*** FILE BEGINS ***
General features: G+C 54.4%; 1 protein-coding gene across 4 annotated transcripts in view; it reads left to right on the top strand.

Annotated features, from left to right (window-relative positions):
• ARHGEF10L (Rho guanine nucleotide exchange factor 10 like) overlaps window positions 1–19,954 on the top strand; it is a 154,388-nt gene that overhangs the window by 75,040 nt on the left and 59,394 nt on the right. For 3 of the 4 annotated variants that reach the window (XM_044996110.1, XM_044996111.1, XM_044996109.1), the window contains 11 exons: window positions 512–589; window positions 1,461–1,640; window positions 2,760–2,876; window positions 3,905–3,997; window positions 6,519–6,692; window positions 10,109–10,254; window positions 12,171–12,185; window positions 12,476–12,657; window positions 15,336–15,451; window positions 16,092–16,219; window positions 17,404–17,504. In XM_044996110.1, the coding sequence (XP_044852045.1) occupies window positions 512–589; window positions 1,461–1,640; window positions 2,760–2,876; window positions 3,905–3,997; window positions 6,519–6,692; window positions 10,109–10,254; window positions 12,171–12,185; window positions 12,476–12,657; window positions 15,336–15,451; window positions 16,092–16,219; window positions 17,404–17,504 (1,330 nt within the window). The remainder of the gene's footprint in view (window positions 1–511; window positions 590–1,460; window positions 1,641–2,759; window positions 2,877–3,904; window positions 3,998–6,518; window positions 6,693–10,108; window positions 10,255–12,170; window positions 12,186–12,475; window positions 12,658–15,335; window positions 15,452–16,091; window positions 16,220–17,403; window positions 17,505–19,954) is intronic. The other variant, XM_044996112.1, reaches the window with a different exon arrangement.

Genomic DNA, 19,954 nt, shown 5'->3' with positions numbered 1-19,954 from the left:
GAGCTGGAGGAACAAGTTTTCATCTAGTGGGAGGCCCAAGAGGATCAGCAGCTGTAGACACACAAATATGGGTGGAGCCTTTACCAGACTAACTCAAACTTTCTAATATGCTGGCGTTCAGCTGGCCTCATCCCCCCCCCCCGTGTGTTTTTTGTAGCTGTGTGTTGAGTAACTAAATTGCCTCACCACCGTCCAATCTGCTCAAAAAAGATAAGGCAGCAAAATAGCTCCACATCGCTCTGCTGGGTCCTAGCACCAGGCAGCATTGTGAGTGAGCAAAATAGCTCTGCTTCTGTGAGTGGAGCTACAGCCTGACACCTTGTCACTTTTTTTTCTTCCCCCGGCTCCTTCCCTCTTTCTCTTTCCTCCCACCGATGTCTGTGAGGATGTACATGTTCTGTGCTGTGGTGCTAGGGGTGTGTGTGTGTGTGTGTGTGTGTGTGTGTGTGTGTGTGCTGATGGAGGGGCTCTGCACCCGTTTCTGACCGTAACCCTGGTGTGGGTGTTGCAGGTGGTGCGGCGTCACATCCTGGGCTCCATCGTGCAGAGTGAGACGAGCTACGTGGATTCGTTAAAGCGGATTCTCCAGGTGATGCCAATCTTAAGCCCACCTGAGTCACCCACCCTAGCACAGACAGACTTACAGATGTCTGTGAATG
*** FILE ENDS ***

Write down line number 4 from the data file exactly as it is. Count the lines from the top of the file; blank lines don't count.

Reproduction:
Genomic DNA, 19,954 nt, shown 5'->3' with positions numbered 1-19,954 from the left: